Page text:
Venturiales » Venturiaceae » Dimeriella

Dimeriella hirtula

Dimeriella hirtula Speg., Revta Mus. La Plata 15(2): 13 (1908).

            Index Fungorum number: IF 168238; Facesoffungi number: FoF xxx, Fig. 1

Description: see Boonmee et al. (2017).

Material examined: see Boonmee et al. (2017).



Fig. 1. Dimeriella hirtula (redrawn from Spegazzini 1908). a. Host substrate. b. Appearance of ascomata on leaf surface. c. Peridium. d. Setae e. Asci. f. Ascospores.


Importance and role

Importance of genus to ecosystem

Species of Dimeriella are saprobic and responsible in the decomposition of organic matter in the ecosystem.


Industrial relevance and applications

No industrial use of Dimeriella have been reported.

Quarantine significance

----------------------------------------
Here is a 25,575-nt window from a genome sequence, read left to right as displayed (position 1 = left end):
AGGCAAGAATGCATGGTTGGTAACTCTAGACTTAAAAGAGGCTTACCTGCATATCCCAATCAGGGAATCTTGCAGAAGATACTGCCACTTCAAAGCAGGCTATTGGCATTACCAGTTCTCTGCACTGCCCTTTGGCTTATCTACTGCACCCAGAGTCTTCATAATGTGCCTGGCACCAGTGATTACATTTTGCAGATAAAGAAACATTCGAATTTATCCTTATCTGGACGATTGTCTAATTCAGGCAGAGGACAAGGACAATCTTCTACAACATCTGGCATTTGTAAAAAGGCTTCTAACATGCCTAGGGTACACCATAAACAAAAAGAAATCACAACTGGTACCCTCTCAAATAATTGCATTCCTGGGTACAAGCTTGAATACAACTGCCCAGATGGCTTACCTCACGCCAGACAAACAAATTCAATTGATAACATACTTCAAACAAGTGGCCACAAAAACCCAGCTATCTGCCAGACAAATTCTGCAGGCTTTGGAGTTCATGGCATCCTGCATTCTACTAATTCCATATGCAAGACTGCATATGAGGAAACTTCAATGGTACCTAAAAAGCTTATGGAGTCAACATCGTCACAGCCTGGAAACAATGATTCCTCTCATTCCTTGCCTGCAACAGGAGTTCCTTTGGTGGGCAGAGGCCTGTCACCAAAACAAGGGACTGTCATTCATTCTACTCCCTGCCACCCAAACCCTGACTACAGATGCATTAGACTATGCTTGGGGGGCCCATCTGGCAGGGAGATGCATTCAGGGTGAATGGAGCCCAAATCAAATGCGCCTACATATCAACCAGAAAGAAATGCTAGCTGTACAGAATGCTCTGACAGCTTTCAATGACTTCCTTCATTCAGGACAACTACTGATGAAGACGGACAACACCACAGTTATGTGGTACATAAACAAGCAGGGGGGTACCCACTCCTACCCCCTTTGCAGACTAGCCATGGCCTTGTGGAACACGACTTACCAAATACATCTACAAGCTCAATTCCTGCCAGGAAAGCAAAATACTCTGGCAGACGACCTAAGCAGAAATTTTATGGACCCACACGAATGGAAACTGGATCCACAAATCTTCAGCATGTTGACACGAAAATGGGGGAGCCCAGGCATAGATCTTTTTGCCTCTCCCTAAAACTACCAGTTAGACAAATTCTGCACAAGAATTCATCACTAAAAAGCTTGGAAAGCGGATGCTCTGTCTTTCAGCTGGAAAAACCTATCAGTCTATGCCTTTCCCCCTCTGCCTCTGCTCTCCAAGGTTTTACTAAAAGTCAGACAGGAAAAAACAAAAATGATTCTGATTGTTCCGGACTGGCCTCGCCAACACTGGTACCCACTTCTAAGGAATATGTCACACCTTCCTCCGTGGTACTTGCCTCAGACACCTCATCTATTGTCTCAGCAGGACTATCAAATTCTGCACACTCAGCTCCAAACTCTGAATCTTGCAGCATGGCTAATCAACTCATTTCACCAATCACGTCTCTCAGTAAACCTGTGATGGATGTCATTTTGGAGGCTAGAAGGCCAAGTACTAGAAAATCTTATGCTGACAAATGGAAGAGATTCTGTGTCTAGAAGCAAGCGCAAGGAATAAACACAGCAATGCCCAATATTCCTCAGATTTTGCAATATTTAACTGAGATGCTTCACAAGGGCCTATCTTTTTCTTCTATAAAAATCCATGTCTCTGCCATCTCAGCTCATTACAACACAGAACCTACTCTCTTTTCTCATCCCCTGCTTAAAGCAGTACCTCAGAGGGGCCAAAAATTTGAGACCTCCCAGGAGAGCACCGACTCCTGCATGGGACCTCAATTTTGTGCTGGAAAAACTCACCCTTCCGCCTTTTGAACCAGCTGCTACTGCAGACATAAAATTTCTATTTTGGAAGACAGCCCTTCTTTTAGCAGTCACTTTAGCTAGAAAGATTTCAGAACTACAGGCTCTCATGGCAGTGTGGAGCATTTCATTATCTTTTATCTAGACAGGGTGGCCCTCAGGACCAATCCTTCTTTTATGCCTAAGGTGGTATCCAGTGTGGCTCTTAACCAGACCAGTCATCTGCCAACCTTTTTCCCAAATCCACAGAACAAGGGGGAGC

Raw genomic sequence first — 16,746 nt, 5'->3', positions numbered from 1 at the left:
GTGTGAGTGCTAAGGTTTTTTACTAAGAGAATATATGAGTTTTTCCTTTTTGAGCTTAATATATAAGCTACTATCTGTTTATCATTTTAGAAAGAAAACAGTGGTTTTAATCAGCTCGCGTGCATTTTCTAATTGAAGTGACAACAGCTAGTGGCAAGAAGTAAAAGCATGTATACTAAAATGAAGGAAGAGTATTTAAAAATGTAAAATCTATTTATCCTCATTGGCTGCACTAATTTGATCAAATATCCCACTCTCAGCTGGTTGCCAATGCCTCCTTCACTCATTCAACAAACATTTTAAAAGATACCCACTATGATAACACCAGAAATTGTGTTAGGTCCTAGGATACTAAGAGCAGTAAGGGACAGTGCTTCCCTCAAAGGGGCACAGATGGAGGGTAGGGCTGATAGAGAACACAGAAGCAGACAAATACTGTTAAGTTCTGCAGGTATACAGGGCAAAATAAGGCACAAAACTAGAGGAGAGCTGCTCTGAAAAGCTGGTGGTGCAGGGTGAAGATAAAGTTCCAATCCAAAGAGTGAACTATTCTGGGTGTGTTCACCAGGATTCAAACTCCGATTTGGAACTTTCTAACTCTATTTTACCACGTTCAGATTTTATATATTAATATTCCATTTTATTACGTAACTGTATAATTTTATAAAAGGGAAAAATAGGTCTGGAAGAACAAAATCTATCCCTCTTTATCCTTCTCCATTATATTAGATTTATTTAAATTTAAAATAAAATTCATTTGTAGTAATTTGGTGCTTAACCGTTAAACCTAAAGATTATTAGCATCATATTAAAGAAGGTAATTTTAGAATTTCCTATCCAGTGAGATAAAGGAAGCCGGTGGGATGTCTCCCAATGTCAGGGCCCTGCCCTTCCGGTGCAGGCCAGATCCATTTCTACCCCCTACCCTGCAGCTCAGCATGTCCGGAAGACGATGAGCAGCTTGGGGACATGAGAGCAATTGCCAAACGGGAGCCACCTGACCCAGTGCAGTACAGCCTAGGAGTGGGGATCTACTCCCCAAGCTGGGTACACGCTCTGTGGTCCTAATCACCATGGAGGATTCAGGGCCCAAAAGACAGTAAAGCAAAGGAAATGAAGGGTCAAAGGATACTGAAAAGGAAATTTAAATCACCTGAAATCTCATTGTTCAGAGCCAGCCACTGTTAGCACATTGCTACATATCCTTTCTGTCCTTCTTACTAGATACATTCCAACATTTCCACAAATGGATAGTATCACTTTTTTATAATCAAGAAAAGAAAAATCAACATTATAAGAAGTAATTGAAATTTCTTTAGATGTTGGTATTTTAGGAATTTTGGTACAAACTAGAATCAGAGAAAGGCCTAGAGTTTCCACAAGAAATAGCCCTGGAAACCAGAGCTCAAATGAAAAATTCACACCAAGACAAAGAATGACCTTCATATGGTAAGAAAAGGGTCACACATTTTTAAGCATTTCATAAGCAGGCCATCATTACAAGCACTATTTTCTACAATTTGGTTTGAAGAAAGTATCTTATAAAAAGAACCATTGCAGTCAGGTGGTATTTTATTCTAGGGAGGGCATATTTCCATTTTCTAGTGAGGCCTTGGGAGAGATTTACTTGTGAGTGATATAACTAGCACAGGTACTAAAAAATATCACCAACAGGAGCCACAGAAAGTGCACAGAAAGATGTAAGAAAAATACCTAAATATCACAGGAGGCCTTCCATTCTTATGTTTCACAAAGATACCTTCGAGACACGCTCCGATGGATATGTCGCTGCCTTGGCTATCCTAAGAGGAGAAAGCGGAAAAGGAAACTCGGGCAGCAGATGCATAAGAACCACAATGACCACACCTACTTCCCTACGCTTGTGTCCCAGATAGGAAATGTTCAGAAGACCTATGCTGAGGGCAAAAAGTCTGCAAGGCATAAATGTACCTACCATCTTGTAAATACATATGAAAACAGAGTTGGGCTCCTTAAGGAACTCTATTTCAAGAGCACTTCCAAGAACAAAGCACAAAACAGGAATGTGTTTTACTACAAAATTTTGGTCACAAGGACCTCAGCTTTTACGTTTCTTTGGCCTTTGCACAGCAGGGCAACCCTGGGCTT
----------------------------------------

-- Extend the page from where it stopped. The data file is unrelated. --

No biocontrol agent from Dimeriella has been investigated.


Biochemical importance of the genus, chemical diversity or applications

The chemical diversity of Dimeriella has not been investigated. Fresh collections are needed.


Diversity of the genus

Although there are 49 Dimeriella epithets in Index fungorum, the real number of species is less as many have been synonymized and transferred to other genera such as Acanthostoma, Antennularia, Asterina, Dimerina meyeri-hermanni, EudimeriolumLasiostemma, Perisporiopsis, Phaeocryptopus, Phaeodimeriella, Pyrenophora, Rasutoria, Wentiomyces, Zasmidium. Dimeriella comprises 25 species known on several host plants and plant families such as Celastraceae, Asphodelaceae, Asteraceae, Boraginaceae, Cyatheaceae, Moraceae, Pinaceae, Poaceae or Gramineae, Sapindaceae and ZingiberaceaeDimeriella has a worldwide distribution, common in Australia, Barbados, Brazil, California, Cambodia, China, Dominican Republic, Ecuador, Ghana, Guinea, India, Japan, Malawi, Panama, Philippines, Southern Africa, Taiwan, Trinidad and Tobago, Venezuela. Dimeriella seems to be a diverse genus but lacks molecular data. Fresh collections are required.







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